Magazine Marketing – Women’s Day
John increased circulation through      
promotional ideas that appealed to all.               


One of John’s clients of recent years has been A.C.P. (Australian Consolidated Press), publishers of well-known magazine titles such as Woman’s Weekly, Woman’s Day, Good Medicine and Burke’s Backyard.

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Whilst under the direction of magazine supremo Nene King, John dealt closely with publisher, Tim Trumper, to provide A.C.P. with circulation building ideas, predominantly with a long-term repetitive-readership stimulus.

Because Woman’s Weekly and Woman’s Day tend to have a broad female demographic appeal, which covers just about all age groups, John’s task was a very challenging one. His brief was that any promotional ideas preferably needed to have as much attraction to a 60-year old as they did to a 25-year old.

Why? Because the readership profile of such magazines had virtually an equal proportion of the four major female age categories (20 something, 30 something, 40 something, and 50 something), therefore necessitating that not only content “covered all bases”, but also any “promotional offers”.


John was asked to predominantly concentrate on the Woman’s Day Magazine, a weekly publication which had reached a peak circulation of around 1 million copies in the early ‘90’s, but by the year 2000, had gone the way of most other large titles – and had dropped to a circulation of between 500,000 and 600,000 copies a week.

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John's bingo format, designed to promote repetitive purchasing of the magazine

(Due to most publishers releasing numerous new women’s titles throughout the ‘90’s, a “cannibalisation effect” came into play in the magazine industry, with the leading titles losing market share to their sister publications.)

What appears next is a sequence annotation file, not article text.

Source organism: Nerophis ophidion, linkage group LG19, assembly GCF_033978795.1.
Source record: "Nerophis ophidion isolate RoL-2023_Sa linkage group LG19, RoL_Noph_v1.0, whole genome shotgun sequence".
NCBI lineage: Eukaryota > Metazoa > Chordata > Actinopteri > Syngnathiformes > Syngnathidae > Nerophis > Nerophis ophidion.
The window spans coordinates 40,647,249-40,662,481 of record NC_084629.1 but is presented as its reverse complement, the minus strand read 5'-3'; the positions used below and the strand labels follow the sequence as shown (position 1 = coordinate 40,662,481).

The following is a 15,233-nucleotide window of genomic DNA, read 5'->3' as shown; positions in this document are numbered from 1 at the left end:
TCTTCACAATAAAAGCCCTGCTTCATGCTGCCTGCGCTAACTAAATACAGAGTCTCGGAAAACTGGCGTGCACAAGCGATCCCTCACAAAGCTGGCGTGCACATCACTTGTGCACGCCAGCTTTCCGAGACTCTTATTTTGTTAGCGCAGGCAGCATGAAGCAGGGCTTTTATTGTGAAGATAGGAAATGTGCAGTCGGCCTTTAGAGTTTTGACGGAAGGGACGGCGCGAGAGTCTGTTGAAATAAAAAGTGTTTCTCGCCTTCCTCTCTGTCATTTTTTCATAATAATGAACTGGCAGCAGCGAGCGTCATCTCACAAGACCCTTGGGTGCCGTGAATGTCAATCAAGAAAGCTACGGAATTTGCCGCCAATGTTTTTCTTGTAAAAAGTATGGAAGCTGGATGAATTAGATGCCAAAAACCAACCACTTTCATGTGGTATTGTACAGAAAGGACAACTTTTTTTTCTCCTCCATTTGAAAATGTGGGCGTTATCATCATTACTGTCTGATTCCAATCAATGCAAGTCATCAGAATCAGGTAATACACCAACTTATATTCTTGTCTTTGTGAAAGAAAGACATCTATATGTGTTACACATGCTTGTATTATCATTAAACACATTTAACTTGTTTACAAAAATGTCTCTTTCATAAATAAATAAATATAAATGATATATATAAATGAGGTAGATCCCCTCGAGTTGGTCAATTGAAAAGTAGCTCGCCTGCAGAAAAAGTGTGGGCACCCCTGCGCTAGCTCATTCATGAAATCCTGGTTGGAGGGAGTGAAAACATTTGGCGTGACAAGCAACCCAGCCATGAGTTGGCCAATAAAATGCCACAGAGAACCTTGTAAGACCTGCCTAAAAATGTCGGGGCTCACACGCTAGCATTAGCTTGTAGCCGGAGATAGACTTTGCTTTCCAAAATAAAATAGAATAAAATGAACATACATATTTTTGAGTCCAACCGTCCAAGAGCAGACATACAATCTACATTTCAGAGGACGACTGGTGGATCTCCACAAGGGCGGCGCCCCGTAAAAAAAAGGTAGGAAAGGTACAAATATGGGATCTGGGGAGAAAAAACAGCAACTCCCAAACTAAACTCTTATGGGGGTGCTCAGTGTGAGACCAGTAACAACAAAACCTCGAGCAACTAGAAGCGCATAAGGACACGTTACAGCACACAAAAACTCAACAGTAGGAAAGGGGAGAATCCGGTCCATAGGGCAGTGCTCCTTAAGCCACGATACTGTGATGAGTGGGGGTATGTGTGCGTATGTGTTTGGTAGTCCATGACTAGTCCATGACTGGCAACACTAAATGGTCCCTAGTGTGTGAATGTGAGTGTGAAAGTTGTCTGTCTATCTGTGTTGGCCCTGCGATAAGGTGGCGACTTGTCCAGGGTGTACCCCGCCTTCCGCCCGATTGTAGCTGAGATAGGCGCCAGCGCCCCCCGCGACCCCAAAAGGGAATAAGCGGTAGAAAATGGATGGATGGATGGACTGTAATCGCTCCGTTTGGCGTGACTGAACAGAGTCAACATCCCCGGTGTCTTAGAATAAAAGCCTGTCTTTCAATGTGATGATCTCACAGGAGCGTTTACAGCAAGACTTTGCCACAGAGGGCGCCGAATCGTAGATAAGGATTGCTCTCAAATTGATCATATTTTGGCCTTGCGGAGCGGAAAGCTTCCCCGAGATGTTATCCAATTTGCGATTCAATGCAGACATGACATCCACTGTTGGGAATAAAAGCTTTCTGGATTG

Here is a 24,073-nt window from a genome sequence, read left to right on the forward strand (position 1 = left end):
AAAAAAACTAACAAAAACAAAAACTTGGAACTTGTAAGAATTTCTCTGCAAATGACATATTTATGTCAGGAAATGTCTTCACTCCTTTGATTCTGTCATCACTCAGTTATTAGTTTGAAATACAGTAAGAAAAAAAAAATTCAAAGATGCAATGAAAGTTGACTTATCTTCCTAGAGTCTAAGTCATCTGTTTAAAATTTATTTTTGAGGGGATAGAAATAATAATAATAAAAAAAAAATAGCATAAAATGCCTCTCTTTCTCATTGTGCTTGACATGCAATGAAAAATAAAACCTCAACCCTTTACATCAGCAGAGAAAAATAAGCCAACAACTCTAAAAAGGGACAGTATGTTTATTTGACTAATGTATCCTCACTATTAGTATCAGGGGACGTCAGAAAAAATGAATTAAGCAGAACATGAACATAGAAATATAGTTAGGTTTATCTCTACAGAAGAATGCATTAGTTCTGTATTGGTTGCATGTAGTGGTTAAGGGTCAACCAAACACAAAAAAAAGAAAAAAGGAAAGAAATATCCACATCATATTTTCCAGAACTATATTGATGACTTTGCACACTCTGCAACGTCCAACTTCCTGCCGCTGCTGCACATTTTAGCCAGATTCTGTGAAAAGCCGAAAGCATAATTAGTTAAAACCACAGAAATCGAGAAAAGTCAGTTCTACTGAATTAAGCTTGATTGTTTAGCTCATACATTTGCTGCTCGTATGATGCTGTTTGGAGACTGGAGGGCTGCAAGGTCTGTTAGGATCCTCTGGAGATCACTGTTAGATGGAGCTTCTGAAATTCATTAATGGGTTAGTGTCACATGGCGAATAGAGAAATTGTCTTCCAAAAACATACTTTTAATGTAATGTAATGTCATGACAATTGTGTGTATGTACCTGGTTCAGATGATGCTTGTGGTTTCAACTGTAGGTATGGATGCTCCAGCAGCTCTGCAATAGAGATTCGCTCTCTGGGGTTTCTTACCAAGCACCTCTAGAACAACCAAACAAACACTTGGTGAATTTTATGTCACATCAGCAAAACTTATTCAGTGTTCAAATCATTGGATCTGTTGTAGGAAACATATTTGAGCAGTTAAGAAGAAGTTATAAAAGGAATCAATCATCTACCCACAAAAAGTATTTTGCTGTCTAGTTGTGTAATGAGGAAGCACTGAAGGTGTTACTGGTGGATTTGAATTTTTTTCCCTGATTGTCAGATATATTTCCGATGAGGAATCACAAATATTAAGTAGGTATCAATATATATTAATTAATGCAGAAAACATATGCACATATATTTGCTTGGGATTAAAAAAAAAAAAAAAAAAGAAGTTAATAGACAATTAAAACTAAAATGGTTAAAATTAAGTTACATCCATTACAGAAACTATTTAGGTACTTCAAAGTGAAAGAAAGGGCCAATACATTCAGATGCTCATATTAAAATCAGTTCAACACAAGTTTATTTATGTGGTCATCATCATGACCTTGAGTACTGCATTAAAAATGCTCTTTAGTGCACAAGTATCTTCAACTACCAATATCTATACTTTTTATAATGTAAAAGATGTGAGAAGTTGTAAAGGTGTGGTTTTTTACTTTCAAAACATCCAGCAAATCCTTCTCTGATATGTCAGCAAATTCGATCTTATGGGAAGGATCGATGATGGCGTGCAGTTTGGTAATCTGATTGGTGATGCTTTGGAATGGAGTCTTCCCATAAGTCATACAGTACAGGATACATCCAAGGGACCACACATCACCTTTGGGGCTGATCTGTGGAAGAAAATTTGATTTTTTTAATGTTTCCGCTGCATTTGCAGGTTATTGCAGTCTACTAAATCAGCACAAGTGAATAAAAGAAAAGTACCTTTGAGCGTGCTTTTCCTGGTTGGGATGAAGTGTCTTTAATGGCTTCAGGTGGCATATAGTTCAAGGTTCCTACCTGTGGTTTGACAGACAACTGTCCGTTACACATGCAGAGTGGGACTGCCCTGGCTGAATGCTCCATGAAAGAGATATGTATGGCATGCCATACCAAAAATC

John worked with the Woman’s Day Marketing team to provide readers with “value add” promotional bonuses, which covered a wide age group. These included things like:

  • 45% worth of discounted Hoyts movie tickets.
  • $50 worth of free cosmetics.
  • Up to 50% off handy household gadgets.

All of these types of promotions provided readers with an extraordinary “free bonus” and therefore enticed new prospects to “sample the magazine”. John also encouraged the publisher to consider “sampling” the actual magazine by inserting an 8-page version in the Sunday Press, but unfortunately this didn’t eventuate.


Because of John’s “confidentiality agreement” with A.C.P., the results of the specific circulation increases from these sorts of promotional concepts cannot be published. However, each one of John’s concepts contributed to the magazine enjoying a healthy increase in its weekly circulation.


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John also produced numerous similar promotional concepts for other magazines throughout the 90’s. He consulted to the Pacific Magazines Group for stimulating circulation of their TV Week and New Idea magazines, providing these titles with concepts which stimulated repetitive purchasing of their publications.

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Readers would get a free scratch bingo card from the magazine and need to ring a 0055 phone number to gain the “call routine” of numbers to scratch. Throughout this period, John’s concepts broke telephone response records, with one particular week recording over 750,000 phone calls to gain the relevant “bingo card numbers” for scratching.

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